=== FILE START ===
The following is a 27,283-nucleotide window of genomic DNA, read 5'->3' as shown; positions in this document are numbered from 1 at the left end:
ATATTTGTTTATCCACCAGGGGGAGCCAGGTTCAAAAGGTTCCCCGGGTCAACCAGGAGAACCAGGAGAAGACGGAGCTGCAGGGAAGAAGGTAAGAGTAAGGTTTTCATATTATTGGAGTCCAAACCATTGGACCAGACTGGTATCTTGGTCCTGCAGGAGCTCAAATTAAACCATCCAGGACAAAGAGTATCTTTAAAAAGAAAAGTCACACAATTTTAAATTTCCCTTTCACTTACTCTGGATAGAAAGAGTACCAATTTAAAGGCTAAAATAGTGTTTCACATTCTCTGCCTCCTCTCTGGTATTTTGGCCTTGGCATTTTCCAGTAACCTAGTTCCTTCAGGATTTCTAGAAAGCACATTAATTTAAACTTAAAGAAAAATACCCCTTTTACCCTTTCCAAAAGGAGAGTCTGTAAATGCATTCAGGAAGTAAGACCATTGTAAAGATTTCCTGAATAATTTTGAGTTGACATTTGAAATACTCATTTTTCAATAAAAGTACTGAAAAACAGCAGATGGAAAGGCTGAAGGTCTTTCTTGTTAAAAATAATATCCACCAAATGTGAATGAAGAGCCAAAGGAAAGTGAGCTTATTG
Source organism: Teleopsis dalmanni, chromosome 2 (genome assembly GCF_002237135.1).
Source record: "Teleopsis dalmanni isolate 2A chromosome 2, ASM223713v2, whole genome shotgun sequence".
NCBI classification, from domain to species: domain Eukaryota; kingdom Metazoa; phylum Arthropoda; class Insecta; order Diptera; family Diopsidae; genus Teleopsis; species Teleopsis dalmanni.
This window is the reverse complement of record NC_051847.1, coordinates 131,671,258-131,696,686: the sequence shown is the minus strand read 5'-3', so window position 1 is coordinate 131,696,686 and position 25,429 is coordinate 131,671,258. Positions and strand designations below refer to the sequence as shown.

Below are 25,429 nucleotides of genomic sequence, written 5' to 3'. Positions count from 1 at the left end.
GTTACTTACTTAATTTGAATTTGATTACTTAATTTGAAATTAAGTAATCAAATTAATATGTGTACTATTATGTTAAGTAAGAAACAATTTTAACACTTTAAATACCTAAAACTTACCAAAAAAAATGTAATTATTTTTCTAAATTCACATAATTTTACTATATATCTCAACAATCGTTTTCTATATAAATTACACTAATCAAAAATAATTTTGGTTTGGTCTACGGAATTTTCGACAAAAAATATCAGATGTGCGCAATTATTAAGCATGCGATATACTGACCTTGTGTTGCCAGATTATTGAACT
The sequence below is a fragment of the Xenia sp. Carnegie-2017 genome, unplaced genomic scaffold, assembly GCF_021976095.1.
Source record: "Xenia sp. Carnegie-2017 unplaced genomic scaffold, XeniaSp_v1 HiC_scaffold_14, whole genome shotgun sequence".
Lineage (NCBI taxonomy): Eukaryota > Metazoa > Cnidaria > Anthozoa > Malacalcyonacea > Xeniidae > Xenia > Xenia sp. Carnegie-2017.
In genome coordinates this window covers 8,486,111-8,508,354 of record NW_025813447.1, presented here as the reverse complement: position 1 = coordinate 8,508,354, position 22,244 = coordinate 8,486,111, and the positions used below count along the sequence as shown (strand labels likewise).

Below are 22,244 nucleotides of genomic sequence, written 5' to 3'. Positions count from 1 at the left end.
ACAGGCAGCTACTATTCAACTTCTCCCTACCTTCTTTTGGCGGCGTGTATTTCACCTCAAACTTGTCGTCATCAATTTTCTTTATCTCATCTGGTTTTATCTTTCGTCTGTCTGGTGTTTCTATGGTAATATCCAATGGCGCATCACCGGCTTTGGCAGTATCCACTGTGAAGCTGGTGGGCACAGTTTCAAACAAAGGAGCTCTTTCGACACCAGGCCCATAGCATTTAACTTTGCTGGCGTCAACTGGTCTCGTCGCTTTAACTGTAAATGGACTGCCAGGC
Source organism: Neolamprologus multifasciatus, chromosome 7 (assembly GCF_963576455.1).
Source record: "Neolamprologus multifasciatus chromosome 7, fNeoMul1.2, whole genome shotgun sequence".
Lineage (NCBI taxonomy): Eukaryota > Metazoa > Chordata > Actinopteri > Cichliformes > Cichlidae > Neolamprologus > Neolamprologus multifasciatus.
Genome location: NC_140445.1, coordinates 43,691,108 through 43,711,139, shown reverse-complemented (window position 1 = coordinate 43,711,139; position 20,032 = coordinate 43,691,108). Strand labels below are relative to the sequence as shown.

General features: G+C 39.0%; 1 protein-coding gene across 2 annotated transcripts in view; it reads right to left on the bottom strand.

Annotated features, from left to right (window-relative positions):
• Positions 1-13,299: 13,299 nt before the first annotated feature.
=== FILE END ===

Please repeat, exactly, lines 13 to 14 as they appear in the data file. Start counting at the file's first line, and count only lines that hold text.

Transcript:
Below are 22,244 nucleotides of genomic sequence, written 5' to 3'. Positions count from 1 at the left end.
ACAGGCAGCTACTATTCAACTTCTCCCTACCTTCTTTTGGCGGCGTGTATTTCACCTCAAACTTGTCGTCATCAATTTTCTTTATCTCATCTGGTTTTATCTTTCGTCTGTCTGGTGTTTCTATGGTAATATCCAATGGCGCATCACCGGCTTTGGCAGTATCCACTGTGAAGCTGGTGGGCACAGTTTCAAACAAAGGAGCTCTTTCGACACCAGGCCCATAGCATTTAACTTTGCTGGCGTCAACTGGTCTCGTCGCTTTAACTGTAAATGGACTGCCAGGC